The Week In Review: Design


Tools Mentor added new tools to its high-level synthesis portfolio. The DesignChecks tool helps find bugs during coding with a static mode that performs very fast linting-like checks of the code and a formal mode that uses a formal engine for a more exhaustive proof of issues. The synthesis-aware Coverage tool measures code coverage for C++ signoff and fast closure of synthesized RTL. It sup... » read more

RISC-V Pros And Cons


Simpler, faster, lower-power hardware with a free, open, simple instruction set architecture? While it sounds too good to be true, efforts are underway to do just that with RISC-V, the instruction-set architecture (ISA) developed by UC Berkeley engineers and now administered by a foundation. It has been known for some time that with [getkc id="74" comment="Moore's Law"] not offering the same... » read more

Toward Continuous HW-SW Integration


Hardware is only as good as the software that runs on it, and as system complexity grows that software is lagging behind. The way to close that gap is to improve the [getkc id="100" kc_name="methodology"] for developing that software in the first place. That includes making sure updates are verified and tested before being pushed out to devices, adding the same kinds of detailed checks that ... » read more

The Week In Review: Design


Deals Kilopass extended its deal with ICScape, which makes a Parallel SPICE simulator, for eNVM IP at advanced finFET nodes. Kilopass has been working with ICScape for the past couple of years as part of its qualification methodology. IP Silvaco released three MIPI I3C sensor controller IP cores. Developed with NXP to push adoption of I3C, the new products are an Advanced Slave core wi... » read more

The Week In Review: Design/IoT


Tools Aldec introduced Hybrid Emulation including support for ARM Fast Models. Aldec says the capability to link an SoC emulation hardware platform with a virtual platform allows both software and hardware teams to work on the most up-to-date version of the project, long before first silicon is available, or even much of the RTL or IP has been completed. eSilicon's online quoting tools fo... » read more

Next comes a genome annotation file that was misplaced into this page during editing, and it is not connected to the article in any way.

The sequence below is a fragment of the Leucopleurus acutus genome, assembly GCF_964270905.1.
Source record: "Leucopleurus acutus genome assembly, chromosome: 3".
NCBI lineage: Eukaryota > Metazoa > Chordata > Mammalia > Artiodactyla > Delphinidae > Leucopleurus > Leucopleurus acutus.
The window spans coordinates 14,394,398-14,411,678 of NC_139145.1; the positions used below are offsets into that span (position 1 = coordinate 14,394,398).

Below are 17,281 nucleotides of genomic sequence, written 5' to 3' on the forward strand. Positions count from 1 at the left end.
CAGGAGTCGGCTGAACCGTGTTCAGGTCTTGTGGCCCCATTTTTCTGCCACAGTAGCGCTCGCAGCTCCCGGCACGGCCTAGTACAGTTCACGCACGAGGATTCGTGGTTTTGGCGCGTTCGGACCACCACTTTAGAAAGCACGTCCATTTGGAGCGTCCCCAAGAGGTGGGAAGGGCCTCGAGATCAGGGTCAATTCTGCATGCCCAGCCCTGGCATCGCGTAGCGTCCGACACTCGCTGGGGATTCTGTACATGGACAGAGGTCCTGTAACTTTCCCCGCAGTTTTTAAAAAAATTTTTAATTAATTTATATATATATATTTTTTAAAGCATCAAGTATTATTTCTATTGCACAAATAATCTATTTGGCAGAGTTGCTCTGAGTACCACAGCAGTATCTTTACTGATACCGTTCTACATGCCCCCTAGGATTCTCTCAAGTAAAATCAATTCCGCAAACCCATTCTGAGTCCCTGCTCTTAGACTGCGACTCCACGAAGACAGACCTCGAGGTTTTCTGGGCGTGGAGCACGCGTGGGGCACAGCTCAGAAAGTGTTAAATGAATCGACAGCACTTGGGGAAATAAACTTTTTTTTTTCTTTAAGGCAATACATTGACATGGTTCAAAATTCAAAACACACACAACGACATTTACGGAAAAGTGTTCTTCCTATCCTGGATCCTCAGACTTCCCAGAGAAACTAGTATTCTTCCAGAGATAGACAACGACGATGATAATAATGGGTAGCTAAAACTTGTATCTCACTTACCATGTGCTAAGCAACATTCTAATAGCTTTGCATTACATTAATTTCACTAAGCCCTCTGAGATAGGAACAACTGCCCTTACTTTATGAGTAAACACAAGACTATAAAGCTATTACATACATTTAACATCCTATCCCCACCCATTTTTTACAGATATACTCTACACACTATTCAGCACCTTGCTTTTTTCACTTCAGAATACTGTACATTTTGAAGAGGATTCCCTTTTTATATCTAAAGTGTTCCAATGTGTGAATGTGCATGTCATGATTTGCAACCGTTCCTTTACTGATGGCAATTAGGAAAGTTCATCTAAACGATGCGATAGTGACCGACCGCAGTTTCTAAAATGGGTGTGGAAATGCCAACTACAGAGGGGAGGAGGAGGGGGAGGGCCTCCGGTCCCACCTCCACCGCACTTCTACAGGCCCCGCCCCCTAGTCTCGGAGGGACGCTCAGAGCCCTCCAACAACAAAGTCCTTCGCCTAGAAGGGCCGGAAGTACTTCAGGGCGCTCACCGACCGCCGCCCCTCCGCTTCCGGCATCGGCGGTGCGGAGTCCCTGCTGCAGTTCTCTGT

What Will Change In Design For 2015?


This year more than 26 people provided predictions for 2015. Most of these came from the EDA industry, so the results may be rather biased. However, ecosystems are coming closer together in many parts of the semiconductor food chain, meaning that the EDA companies often can see what is happening in dependent industries and in the system design houses. Thus their predictions may have already res... » read more

New Winners And Losers


During DAC 2013, Robert Colwell of DARPA said he was attempting to prepare the U.S. Dept. of Defense for what he believes is the cataclysm caused by the end of [getkc id="74" comment="Moore's Law"]. He asked the question, “What happens when we don’t have a new technology that doubles the number of transistors every couple of years?” Colwell believes that power is the primary reason why... » read more

Moore’s Law Tail No Longer Wagging The Dog


In a recent special report titled “Will 7nm and 5nm really happen?” Semiconductor Engineering outlined the progress being made for new production nodes and the progress being made to overcome the technological challenges that they contain. But who are the likely candidates for those new nodes and who is going to pay for their development, including the EDA tools that will be necessary to ut... » read more

Without Moore’s Law: EDA


Semiconductor Engineering is examining the assertion about the end of Moore’s Law in a number of different ways. The special report, “Will 7nm and 5nm really happen?” looked at the technical aspects related to continuing into finer geometries. “Moore’s Law Tail No Longer Wagging the Dog” asked the question about the economics of people being able to afford to go to the latest node. ... » read more

Big Memory Shift Ahead


System architecture has been driven by the performance of [getkc id="22" kc_name="memory"]. Processor designers would have liked all of the memory be fast [getkc id="92" kc_name="SRAM"], placed on-chip for maximum performance, but that was not an option. Memory had to be fabricated as separate chips and connected via a Printed Circuit Board (PCB). That limited the number of available I/O ports ... » read more

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